Discrete Mathematics & Theoretical Computer Science |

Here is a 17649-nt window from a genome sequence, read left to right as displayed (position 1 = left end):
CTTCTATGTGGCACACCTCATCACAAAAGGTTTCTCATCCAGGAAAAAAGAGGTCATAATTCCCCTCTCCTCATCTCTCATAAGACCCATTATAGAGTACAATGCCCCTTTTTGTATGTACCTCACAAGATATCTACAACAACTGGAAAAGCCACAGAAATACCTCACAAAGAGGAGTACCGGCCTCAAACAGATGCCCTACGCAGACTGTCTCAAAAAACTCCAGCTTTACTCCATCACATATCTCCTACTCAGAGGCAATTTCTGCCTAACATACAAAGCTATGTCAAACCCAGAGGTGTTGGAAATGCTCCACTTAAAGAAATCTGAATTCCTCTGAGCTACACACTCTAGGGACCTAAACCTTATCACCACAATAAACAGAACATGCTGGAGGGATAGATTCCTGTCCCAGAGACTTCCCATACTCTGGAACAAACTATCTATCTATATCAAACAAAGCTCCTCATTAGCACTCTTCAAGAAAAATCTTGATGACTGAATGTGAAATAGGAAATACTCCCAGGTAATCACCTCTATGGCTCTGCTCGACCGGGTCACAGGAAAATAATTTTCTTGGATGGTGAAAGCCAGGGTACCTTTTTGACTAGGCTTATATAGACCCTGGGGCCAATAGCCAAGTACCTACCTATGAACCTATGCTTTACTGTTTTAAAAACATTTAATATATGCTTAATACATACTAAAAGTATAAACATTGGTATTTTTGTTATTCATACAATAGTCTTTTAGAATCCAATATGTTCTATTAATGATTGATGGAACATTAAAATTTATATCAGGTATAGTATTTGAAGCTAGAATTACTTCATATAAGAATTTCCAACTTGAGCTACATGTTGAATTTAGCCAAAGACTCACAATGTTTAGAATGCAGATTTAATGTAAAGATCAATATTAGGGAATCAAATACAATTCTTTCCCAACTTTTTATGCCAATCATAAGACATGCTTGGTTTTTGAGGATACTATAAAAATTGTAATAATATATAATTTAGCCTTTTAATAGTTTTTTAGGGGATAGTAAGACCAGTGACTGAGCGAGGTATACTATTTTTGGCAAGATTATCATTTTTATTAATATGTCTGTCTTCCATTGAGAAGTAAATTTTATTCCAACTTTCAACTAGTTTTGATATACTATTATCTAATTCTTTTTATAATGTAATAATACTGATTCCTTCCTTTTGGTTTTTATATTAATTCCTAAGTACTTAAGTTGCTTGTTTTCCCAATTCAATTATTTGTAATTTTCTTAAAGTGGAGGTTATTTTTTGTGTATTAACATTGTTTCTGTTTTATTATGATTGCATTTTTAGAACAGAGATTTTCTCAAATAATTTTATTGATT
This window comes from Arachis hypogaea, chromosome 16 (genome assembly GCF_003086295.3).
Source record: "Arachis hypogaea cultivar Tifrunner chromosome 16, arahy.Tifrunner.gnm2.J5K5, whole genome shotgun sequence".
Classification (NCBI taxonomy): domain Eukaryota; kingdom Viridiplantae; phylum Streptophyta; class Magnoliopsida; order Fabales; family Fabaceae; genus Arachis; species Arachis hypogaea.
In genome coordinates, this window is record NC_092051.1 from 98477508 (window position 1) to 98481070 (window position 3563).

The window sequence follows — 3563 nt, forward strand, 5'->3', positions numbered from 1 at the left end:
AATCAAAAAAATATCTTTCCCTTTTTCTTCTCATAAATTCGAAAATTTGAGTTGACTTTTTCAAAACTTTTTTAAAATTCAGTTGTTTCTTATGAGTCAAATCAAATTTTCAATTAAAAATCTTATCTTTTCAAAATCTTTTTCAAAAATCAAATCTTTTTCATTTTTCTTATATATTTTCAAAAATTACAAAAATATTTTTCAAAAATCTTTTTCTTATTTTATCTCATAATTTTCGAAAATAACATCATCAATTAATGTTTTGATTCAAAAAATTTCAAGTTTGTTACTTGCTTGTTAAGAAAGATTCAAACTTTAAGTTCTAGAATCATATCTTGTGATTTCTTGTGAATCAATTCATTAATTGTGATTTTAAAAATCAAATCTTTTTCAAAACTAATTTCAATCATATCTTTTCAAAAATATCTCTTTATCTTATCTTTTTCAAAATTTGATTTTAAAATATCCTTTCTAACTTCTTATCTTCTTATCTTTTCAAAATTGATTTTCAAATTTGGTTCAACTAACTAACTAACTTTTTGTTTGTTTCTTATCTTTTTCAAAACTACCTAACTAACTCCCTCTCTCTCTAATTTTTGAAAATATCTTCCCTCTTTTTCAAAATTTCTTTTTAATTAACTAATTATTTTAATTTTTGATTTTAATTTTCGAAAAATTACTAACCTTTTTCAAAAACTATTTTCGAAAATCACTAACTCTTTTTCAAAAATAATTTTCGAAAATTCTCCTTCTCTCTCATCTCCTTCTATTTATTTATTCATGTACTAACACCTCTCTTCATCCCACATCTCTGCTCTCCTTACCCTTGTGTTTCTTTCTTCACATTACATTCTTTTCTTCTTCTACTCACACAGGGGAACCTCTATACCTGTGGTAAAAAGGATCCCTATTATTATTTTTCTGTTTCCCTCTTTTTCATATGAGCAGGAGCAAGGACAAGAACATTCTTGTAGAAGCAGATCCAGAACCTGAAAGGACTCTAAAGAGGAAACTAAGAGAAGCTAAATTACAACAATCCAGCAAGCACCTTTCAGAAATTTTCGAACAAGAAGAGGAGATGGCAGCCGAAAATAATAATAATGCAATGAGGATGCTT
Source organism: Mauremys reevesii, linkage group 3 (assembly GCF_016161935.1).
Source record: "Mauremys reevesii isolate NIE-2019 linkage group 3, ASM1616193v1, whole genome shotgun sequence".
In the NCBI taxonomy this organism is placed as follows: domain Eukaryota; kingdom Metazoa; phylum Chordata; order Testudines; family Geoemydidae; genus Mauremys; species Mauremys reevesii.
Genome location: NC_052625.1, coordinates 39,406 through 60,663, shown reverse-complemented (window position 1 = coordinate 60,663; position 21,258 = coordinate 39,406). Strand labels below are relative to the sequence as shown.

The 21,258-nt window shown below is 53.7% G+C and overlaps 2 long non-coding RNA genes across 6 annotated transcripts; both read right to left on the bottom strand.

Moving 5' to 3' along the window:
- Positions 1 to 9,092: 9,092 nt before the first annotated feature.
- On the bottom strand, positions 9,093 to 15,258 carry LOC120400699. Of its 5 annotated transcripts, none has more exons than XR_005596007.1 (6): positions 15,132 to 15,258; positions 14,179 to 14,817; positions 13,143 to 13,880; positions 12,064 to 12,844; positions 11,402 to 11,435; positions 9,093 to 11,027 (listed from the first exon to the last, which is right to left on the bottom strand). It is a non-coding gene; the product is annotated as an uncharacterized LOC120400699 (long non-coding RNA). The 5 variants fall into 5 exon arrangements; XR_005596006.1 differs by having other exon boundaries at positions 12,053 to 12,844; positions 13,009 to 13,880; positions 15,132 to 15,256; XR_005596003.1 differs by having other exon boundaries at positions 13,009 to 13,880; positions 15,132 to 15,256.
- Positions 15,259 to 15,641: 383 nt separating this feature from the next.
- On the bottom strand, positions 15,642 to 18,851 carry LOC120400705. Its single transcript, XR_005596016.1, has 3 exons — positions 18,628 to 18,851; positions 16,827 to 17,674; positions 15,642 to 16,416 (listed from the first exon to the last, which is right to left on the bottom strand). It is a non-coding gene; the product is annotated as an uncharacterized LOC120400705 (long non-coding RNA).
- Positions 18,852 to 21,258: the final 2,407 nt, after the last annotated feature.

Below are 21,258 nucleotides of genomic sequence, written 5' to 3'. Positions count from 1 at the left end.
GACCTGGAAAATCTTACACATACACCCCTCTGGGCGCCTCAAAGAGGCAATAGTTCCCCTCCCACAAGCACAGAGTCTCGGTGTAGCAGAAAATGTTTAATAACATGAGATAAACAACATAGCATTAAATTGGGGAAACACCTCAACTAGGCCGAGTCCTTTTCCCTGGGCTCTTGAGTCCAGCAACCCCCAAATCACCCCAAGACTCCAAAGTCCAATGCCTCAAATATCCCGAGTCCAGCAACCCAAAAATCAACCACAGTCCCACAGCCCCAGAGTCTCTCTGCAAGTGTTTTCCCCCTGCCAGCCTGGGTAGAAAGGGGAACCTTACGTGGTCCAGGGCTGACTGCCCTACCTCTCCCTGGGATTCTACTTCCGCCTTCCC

We give a unified treatment of the limit, as the size tends to infinity, of random simply generated trees, including both the well-known result in the standard case of critical Galton-Watson trees and similar but less well-known results in the other cases (i.e., when no equivalent critical Galton-Watson tree exists). There is a well-defined limit in the form of an infinite random tree in all cases; for critical Galton-Watson trees this tree is locally finite but for the other cases the random limit has exactly one node of infinite degree. The random infinite limit tree can in all cases be constructed by a modified Galton-Watson process. In the standard case of a critical Galton-Watson tree, the limit tree has an infinite "spine", where the offspring distribution is size-biased. In the other cases, the spine has finite length and ends with a vertex with infinite degree. A node of infinite degree in the limit corresponds to the existence of one node with very high degree in the finite random trees; in physics terminology, this is a type of condensation. In simple cases, there is one node with a degree that is roughly a constant times the number of nodes, while all other degrees are much smaller; however, more complicated behaviour is also possible. The proofs use a well-known connection to a random allocation model that we call balls-in-boxes, and we prove corresponding results for this model.